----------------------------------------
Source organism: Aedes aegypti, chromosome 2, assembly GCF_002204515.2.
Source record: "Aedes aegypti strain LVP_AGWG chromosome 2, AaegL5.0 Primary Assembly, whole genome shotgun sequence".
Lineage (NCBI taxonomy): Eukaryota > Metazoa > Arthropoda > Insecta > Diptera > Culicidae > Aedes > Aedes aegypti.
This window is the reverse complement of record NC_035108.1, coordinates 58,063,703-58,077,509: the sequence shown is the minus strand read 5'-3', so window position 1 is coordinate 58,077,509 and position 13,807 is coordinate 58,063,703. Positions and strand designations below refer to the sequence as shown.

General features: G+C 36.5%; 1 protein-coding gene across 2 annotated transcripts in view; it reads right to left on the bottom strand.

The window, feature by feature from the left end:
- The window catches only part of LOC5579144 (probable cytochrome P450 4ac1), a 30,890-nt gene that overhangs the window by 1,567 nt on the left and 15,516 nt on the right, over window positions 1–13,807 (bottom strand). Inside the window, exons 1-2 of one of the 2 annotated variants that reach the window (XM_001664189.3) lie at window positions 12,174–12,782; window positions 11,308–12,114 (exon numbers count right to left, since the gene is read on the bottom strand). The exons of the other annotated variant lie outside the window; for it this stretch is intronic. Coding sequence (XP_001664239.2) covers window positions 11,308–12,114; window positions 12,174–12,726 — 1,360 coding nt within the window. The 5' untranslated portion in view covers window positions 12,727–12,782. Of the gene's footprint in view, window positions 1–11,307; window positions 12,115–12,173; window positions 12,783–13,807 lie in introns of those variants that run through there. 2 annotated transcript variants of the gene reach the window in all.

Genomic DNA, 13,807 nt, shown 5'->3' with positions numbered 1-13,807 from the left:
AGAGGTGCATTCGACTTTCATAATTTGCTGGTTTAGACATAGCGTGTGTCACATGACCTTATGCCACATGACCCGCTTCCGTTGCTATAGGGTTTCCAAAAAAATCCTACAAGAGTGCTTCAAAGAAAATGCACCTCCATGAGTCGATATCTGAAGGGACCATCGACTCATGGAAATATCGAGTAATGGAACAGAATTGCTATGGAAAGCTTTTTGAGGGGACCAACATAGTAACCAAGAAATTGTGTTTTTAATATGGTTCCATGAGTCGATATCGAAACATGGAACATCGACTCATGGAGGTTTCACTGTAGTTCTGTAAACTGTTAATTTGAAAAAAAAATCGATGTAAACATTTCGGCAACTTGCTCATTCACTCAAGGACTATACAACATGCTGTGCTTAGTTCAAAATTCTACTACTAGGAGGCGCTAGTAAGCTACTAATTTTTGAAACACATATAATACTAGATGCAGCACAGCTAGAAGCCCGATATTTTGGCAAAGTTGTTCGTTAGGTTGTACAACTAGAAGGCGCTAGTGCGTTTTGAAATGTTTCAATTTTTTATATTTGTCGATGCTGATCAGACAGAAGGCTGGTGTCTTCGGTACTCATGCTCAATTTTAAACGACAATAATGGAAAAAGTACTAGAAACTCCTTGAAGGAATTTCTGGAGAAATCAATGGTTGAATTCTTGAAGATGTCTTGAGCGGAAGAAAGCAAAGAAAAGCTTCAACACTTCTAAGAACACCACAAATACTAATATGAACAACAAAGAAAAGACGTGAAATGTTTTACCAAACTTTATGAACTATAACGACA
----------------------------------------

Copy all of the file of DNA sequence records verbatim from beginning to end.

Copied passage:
Source organism: Aedes aegypti, chromosome 2, assembly GCF_002204515.2.
Source record: "Aedes aegypti strain LVP_AGWG chromosome 2, AaegL5.0 Primary Assembly, whole genome shotgun sequence".
Lineage (NCBI taxonomy): Eukaryota > Metazoa > Arthropoda > Insecta > Diptera > Culicidae > Aedes > Aedes aegypti.
This window is the reverse complement of record NC_035108.1, coordinates 58,063,703-58,077,509: the sequence shown is the minus strand read 5'-3', so window position 1 is coordinate 58,077,509 and position 13,807 is coordinate 58,063,703. Positions and strand designations below refer to the sequence as shown.

General features: G+C 36.5%; 1 protein-coding gene across 2 annotated transcripts in view; it reads right to left on the bottom strand.

The window, feature by feature from the left end:
- The window catches only part of LOC5579144 (probable cytochrome P450 4ac1), a 30,890-nt gene that overhangs the window by 1,567 nt on the left and 15,516 nt on the right, over window positions 1–13,807 (bottom strand). Inside the window, exons 1-2 of one of the 2 annotated variants that reach the window (XM_001664189.3) lie at window positions 12,174–12,782; window positions 11,308–12,114 (exon numbers count right to left, since the gene is read on the bottom strand). The exons of the other annotated variant lie outside the window; for it this stretch is intronic. Coding sequence (XP_001664239.2) covers window positions 11,308–12,114; window positions 12,174–12,726 — 1,360 coding nt within the window. The 5' untranslated portion in view covers window positions 12,727–12,782. Of the gene's footprint in view, window positions 1–11,307; window positions 12,115–12,173; window positions 12,783–13,807 lie in introns of those variants that run through there. 2 annotated transcript variants of the gene reach the window in all.

Genomic DNA, 13,807 nt, shown 5'->3' with positions numbered 1-13,807 from the left:
AGAGGTGCATTCGACTTTCATAATTTGCTGGTTTAGACATAGCGTGTGTCACATGACCTTATGCCACATGACCCGCTTCCGTTGCTATAGGGTTTCCAAAAAAATCCTACAAGAGTGCTTCAAAGAAAATGCACCTCCATGAGTCGATATCTGAAGGGACCATCGACTCATGGAAATATCGAGTAATGGAACAGAATTGCTATGGAAAGCTTTTTGAGGGGACCAACATAGTAACCAAGAAATTGTGTTTTTAATATGGTTCCATGAGTCGATATCGAAACATGGAACATCGACTCATGGAGGTTTCACTGTAGTTCTGTAAACTGTTAATTTGAAAAAAAAATCGATGTAAACATTTCGGCAACTTGCTCATTCACTCAAGGACTATACAACATGCTGTGCTTAGTTCAAAATTCTACTACTAGGAGGCGCTAGTAAGCTACTAATTTTTGAAACACATATAATACTAGATGCAGCACAGCTAGAAGCCCGATATTTTGGCAAAGTTGTTCGTTAGGTTGTACAACTAGAAGGCGCTAGTGCGTTTTGAAATGTTTCAATTTTTTATATTTGTCGATGCTGATCAGACAGAAGGCTGGTGTCTTCGGTACTCATGCTCAATTTTAAACGACAATAATGGAAAAAGTACTAGAAACTCCTTGAAGGAATTTCTGGAGAAATCAATGGTTGAATTCTTGAAGATGTCTTGAGCGGAAGAAAGCAAAGAAAAGCTTCAACACTTCTAAGAACACCACAAATACTAATATGAACAACAAAGAAAAGACGTGAAATGTTTTACCAAACTTTATGAACTATAACGACA